I'll get back to you about your initial question when I have done the research. If I have not commented on it in the next 6-months or so, please remind me. Better still, see if you can find out for yourself in the meantime and share the information with us all.

    Cheerio, Markos.
     
  16. matto

    matto Junior Member

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    Thanks a bunch for the reply, Markos.
    I will certainly post any information I find regarding these Pockets of Freedom.
    Great tips to research also, you know your stuff!
    Thanks again.
     
  17. Mudman

    Mudman Junior Member

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    Off Grid Water Brisbane

    Mark,
    Great service you are supplying here and a great way for you to improve your knowledge on things you probably haven't even thought of.

    We are creating a Permaculture property here in Brisbane, Brisbane City Council is the local authority.
    Have created most of the basics already, greywater system, strawbale granny flat (will be B&B when house finished), orchard, chook shed, 2 x 23,000L water tanks, solar hot water.
    But it is all still a work in progress and we have now begun building the main house, we are Owner Building everything.
    Our ultimate goial is to be energy and water self sufficient. The energy component will have to wait till we get some decent subsidies so we can afford it.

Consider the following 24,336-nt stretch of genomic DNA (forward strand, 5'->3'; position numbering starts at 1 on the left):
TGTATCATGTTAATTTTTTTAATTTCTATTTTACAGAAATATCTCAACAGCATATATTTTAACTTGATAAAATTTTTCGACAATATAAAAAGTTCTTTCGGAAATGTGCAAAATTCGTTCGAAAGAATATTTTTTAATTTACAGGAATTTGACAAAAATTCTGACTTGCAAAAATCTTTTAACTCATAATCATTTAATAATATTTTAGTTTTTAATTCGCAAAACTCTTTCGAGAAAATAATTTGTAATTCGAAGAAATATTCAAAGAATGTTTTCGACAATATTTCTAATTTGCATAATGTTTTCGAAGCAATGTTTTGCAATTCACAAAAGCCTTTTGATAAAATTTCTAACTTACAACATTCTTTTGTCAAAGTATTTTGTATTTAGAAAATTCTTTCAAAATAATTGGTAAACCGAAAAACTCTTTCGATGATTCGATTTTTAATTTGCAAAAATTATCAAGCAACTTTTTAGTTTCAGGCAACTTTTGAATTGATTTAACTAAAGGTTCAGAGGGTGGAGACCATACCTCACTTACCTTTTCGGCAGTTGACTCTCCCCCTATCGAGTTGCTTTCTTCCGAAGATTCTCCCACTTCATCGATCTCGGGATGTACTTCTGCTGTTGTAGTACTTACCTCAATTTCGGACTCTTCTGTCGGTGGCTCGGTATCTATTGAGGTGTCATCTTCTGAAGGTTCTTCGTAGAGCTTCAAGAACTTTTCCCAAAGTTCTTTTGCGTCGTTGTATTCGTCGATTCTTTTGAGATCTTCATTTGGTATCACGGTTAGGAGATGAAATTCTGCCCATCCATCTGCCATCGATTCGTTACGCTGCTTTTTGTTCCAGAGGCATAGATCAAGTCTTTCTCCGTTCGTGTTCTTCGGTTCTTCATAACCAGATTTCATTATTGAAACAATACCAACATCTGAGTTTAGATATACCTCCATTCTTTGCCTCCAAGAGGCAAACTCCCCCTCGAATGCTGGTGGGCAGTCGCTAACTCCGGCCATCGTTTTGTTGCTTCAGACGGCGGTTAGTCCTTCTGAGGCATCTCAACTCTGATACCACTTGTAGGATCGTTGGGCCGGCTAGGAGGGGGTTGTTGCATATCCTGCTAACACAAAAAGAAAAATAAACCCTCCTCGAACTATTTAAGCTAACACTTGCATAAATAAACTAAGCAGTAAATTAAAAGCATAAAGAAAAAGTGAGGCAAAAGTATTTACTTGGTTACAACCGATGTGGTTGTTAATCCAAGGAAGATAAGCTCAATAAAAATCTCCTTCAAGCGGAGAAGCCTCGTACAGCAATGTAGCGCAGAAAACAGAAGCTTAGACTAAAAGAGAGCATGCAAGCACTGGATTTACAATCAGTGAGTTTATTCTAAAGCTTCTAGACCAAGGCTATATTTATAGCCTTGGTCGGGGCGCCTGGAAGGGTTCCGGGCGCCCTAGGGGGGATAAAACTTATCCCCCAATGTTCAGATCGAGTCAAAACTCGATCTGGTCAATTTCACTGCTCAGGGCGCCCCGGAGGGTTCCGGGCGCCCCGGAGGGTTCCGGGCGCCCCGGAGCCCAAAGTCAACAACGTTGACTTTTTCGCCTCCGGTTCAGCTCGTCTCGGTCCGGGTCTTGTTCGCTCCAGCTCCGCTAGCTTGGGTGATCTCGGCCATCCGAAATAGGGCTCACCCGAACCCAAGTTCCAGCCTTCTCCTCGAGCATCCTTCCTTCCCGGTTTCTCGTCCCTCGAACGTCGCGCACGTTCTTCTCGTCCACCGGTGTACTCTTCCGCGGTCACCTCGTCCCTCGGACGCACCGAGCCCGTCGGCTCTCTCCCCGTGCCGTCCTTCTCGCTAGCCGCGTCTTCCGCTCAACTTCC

But the one thing we would like to do and can afford to do is go completely off grid for the water.
    We are planning an extra 30-46,000L tank when the house is complete. We want to be disconnected from the water grid.

    The problem we are faced with is that Brisbane City Council does not allow houses that have access to the water grid to use rain water for anything except flushing toilets and washing machines. We have been using the tank water to drink for the last 3 years but have to cart the water into the house.

    So would you have any ideas on how we can legally get around council requirements for going off grid?

    Cheers and thanks in advance
    Kurt & Kathy
     
  18. purplepear

    purplepear Junior Member

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    Have you read Joel Salatins book "everything I want to do is illegal" Mudman?
    I reckon Marko has some real advice for you but you need also to look at the reasons they make these rules and safely circumvent them.
    With proper plumbing that makes no chance of cross contamination and a first flush so you are not drinking pollution or bird shit you are on your way to covering the concerns that the local authourity has in using your own water. If you put an ultra violet filter in especially the drinking water or a reverse osmosis filter you will be there IMO
     
  19. ecodharmamark

    ecodharmamark Junior Member

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    G'day Kurt and Kathy

    PP is right, it really does come back to safety - both for yourselves as potential re-users (consumers) of collected rainwater, and to the broader community/environment as a whole.